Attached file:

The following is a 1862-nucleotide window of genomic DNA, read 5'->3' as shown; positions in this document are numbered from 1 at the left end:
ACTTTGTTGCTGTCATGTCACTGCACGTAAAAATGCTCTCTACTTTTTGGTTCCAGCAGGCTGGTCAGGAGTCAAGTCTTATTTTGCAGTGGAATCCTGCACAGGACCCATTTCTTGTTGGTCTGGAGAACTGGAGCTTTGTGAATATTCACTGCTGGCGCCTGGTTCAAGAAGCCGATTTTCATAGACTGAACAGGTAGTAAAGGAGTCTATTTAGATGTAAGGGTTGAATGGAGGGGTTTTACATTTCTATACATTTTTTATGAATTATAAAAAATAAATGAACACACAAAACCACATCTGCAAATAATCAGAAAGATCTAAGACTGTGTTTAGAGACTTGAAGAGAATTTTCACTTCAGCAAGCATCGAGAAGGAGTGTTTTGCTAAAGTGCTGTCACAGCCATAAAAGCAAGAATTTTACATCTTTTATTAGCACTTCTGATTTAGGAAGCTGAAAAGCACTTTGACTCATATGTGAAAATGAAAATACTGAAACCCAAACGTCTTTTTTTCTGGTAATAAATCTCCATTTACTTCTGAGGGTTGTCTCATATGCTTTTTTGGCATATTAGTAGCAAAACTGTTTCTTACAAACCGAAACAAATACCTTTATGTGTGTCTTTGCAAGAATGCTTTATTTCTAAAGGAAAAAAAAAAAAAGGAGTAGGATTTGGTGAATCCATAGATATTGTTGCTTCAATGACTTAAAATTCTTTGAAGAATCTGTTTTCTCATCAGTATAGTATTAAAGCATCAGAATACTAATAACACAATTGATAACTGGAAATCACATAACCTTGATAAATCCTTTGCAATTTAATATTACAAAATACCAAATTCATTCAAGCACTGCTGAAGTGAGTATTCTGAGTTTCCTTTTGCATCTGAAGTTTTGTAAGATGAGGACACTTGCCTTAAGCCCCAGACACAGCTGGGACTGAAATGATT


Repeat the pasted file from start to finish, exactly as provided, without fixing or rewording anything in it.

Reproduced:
The following is a 1862-nucleotide window of genomic DNA, read 5'->3' as shown; positions in this document are numbered from 1 at the left end:
ACTTTGTTGCTGTCATGTCACTGCACGTAAAAATGCTCTCTACTTTTTGGTTCCAGCAGGCTGGTCAGGAGTCAAGTCTTATTTTGCAGTGGAATCCTGCACAGGACCCATTTCTTGTTGGTCTGGAGAACTGGAGCTTTGTGAATATTCACTGCTGGCGCCTGGTTCAAGAAGCCGATTTTCATAGACTGAACAGGTAGTAAAGGAGTCTATTTAGATGTAAGGGTTGAATGGAGGGGTTTTACATTTCTATACATTTTTTATGAATTATAAAAAATAAATGAACACACAAAACCACATCTGCAAATAATCAGAAAGATCTAAGACTGTGTTTAGAGACTTGAAGAGAATTTTCACTTCAGCAAGCATCGAGAAGGAGTGTTTTGCTAAAGTGCTGTCACAGCCATAAAAGCAAGAATTTTACATCTTTTATTAGCACTTCTGATTTAGGAAGCTGAAAAGCACTTTGACTCATATGTGAAAATGAAAATACTGAAACCCAAACGTCTTTTTTTCTGGTAATAAATCTCCATTTACTTCTGAGGGTTGTCTCATATGCTTTTTTGGCATATTAGTAGCAAAACTGTTTCTTACAAACCGAAACAAATACCTTTATGTGTGTCTTTGCAAGAATGCTTTATTTCTAAAGGAAAAAAAAAAAAAGGAGTAGGATTTGGTGAATCCATAGATATTGTTGCTTCAATGACTTAAAATTCTTTGAAGAATCTGTTTTCTCATCAGTATAGTATTAAAGCATCAGAATACTAATAACACAATTGATAACTGGAAATCACATAACCTTGATAAATCCTTTGCAATTTAATATTACAAAATACCAAATTCATTCAAGCACTGCTGAAGTGAGTATTCTGAGTTTCCTTTTGCATCTGAAGTTTTGTAAGATGAGGACACTTGCCTTAAGCCCCAGACACAGCTGGGACTGAAATGATT